Our Limited Editions Club copy of Sunrise Is Coming After While consists of poems by Langston Hughes selected by Maya Angelou with silkscreens by collage artist Phoebe Beasley. It is an excellent example of the beautiful rare books created by that company.
With Hughes’ famous “The Negro Speaks of Rivers,” Beasley’s silkscreens both comment and add to the poem.
This amazing copy is 82/300 and signed by Beasley and Angelou.
2017 was an incredibly busy year for the Woodson. It included completing an inventory of all of our rare books, creating new online and physical exhibits, growing our fine arts and Jewish history collections, exhibiting the history of Camp Logan, placing the KTRU Rice Radio archive online, co-hosting the Houston Folk Music Archive Celebration with the Friends of Fondren Library, participating in the Oh Project collection, and helping our Fondren Fellow discover and map the hidden bits of information in our Civil War diaries.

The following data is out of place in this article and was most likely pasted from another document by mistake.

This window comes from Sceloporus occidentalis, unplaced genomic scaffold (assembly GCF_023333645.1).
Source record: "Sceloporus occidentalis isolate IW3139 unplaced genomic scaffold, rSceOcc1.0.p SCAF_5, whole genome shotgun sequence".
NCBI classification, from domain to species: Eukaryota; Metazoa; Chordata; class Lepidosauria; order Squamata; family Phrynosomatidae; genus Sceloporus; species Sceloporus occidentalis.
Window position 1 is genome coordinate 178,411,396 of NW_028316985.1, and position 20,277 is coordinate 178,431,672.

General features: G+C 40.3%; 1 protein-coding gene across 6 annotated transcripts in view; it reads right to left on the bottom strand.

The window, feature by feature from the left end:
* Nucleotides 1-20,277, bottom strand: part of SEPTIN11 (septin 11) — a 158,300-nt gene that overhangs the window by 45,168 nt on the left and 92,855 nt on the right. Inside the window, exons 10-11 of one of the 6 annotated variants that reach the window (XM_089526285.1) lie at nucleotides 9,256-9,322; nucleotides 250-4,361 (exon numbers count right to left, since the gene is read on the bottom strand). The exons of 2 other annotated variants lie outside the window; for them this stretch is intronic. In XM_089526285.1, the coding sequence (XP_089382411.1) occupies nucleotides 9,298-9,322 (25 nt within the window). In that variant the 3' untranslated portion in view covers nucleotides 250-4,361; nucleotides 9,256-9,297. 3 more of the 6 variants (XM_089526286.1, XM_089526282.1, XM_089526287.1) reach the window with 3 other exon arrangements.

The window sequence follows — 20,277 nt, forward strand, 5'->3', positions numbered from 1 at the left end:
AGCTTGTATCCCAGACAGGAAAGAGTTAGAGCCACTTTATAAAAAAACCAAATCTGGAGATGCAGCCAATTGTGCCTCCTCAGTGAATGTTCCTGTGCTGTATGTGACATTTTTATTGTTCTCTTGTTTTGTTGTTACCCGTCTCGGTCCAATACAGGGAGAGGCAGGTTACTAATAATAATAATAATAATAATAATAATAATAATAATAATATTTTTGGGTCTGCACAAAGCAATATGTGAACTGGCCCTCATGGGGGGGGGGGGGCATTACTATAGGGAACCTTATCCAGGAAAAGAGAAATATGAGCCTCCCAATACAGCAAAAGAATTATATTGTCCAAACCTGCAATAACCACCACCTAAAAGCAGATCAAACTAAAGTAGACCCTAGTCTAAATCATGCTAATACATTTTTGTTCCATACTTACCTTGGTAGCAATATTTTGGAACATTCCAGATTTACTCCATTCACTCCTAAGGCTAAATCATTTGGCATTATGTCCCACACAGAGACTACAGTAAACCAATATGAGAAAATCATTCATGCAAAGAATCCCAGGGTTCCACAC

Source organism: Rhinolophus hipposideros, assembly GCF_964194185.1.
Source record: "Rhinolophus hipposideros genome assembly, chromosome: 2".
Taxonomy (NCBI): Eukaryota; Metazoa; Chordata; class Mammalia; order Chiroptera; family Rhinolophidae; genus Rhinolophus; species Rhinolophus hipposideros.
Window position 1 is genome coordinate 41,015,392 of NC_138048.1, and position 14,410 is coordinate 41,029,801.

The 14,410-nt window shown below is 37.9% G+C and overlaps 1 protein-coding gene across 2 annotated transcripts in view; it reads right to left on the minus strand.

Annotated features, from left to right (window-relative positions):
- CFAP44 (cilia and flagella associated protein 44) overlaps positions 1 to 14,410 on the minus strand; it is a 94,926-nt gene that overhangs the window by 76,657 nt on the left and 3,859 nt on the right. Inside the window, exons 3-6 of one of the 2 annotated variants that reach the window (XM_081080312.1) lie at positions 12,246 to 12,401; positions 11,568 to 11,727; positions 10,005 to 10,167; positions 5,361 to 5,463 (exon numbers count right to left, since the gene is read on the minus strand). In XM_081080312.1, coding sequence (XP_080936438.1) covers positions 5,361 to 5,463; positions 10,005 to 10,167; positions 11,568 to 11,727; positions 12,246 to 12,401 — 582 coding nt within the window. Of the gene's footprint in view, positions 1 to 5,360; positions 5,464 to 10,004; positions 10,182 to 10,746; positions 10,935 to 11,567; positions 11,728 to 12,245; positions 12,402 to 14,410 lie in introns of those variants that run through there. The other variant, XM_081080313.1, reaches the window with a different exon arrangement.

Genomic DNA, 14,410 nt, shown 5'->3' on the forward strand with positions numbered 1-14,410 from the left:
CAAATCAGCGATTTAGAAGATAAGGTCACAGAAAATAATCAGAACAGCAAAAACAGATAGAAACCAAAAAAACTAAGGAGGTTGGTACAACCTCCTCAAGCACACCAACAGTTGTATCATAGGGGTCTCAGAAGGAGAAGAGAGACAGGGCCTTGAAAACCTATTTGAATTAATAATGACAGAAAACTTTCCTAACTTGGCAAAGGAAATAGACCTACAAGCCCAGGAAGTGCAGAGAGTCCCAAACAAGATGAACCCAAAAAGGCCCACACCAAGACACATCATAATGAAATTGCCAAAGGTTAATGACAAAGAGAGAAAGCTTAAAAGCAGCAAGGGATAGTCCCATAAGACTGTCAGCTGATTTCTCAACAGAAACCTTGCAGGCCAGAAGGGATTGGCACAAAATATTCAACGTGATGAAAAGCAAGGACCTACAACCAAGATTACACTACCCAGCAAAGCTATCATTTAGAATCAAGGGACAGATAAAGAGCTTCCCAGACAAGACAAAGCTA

Here’s some of what’s coming up in 2018:
- We’re continuing our participation in the OSSArcFlow project to improve our digital preservation workflows and discoverability.
- We’re going to be the home base for the Harvey Memories Project. This multi-institutional group will working to document the stories, images, audio, and video related to Hurricane Harvey. We will be taking the lead in digitally preserving any donated items.
- We will be making new collections available for research from Audrey Jones Beck, Brochstein, Inc., and Contemporary Arts Museum Houston [CAMH].